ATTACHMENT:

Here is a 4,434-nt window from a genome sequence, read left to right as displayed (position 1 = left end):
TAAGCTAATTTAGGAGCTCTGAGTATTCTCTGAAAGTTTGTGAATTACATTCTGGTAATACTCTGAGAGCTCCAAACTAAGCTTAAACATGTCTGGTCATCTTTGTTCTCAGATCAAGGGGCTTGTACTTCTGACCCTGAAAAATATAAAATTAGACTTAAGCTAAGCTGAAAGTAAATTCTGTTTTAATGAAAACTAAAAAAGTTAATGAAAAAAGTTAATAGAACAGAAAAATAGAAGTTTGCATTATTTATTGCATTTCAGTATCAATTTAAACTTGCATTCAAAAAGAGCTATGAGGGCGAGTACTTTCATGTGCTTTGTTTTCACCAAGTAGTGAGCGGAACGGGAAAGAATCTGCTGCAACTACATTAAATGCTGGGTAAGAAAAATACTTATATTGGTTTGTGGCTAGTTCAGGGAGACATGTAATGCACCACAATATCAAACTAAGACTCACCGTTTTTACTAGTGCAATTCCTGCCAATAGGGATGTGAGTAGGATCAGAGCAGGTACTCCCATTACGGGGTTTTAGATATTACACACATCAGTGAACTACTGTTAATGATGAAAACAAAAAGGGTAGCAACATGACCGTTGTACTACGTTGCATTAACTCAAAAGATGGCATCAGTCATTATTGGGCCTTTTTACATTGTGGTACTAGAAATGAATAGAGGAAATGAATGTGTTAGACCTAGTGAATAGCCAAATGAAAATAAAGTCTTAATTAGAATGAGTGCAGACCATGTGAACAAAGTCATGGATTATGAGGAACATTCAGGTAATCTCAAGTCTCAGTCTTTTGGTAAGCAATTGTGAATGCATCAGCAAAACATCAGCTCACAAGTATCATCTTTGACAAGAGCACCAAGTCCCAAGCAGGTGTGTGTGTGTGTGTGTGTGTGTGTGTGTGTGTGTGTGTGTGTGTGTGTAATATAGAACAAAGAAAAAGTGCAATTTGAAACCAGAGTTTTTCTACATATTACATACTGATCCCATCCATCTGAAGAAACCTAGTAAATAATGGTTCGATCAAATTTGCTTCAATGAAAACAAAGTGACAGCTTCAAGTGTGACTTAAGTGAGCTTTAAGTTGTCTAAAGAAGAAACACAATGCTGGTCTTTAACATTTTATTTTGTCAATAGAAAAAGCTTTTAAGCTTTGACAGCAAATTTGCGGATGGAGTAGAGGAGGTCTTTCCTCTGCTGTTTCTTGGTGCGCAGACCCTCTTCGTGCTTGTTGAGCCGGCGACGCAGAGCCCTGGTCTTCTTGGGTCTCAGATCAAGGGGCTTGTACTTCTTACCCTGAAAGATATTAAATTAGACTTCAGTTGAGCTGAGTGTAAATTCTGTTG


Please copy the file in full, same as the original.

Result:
Here is a 4,434-nt window from a genome sequence, read left to right as displayed (position 1 = left end):
TAAGCTAATTTAGGAGCTCTGAGTATTCTCTGAAAGTTTGTGAATTACATTCTGGTAATACTCTGAGAGCTCCAAACTAAGCTTAAACATGTCTGGTCATCTTTGTTCTCAGATCAAGGGGCTTGTACTTCTGACCCTGAAAAATATAAAATTAGACTTAAGCTAAGCTGAAAGTAAATTCTGTTTTAATGAAAACTAAAAAAGTTAATGAAAAAAGTTAATAGAACAGAAAAATAGAAGTTTGCATTATTTATTGCATTTCAGTATCAATTTAAACTTGCATTCAAAAAGAGCTATGAGGGCGAGTACTTTCATGTGCTTTGTTTTCACCAAGTAGTGAGCGGAACGGGAAAGAATCTGCTGCAACTACATTAAATGCTGGGTAAGAAAAATACTTATATTGGTTTGTGGCTAGTTCAGGGAGACATGTAATGCACCACAATATCAAACTAAGACTCACCGTTTTTACTAGTGCAATTCCTGCCAATAGGGATGTGAGTAGGATCAGAGCAGGTACTCCCATTACGGGGTTTTAGATATTACACACATCAGTGAACTACTGTTAATGATGAAAACAAAAAGGGTAGCAACATGACCGTTGTACTACGTTGCATTAACTCAAAAGATGGCATCAGTCATTATTGGGCCTTTTTACATTGTGGTACTAGAAATGAATAGAGGAAATGAATGTGTTAGACCTAGTGAATAGCCAAATGAAAATAAAGTCTTAATTAGAATGAGTGCAGACCATGTGAACAAAGTCATGGATTATGAGGAACATTCAGGTAATCTCAAGTCTCAGTCTTTTGGTAAGCAATTGTGAATGCATCAGCAAAACATCAGCTCACAAGTATCATCTTTGACAAGAGCACCAAGTCCCAAGCAGGTGTGTGTGTGTGTGTGTGTGTGTGTGTGTGTGTGTGTGTGTGTGTGTGTAATATAGAACAAAGAAAAAGTGCAATTTGAAACCAGAGTTTTTCTACATATTACATACTGATCCCATCCATCTGAAGAAACCTAGTAAATAATGGTTCGATCAAATTTGCTTCAATGAAAACAAAGTGACAGCTTCAAGTGTGACTTAAGTGAGCTTTAAGTTGTCTAAAGAAGAAACACAATGCTGGTCTTTAACATTTTATTTTGTCAATAGAAAAAGCTTTTAAGCTTTGACAGCAAATTTGCGGATGGAGTAGAGGAGGTCTTTCCTCTGCTGTTTCTTGGTGCGCAGACCCTCTTCGTGCTTGTTGAGCCGGCGACGCAGAGCCCTGGTCTTCTTGGGTCTCAGATCAAGGGGCTTGTACTTCTTACCCTGAAAGATATTAAATTAGACTTCAGTTGAGCTGAGTGTAAATTCTGTTG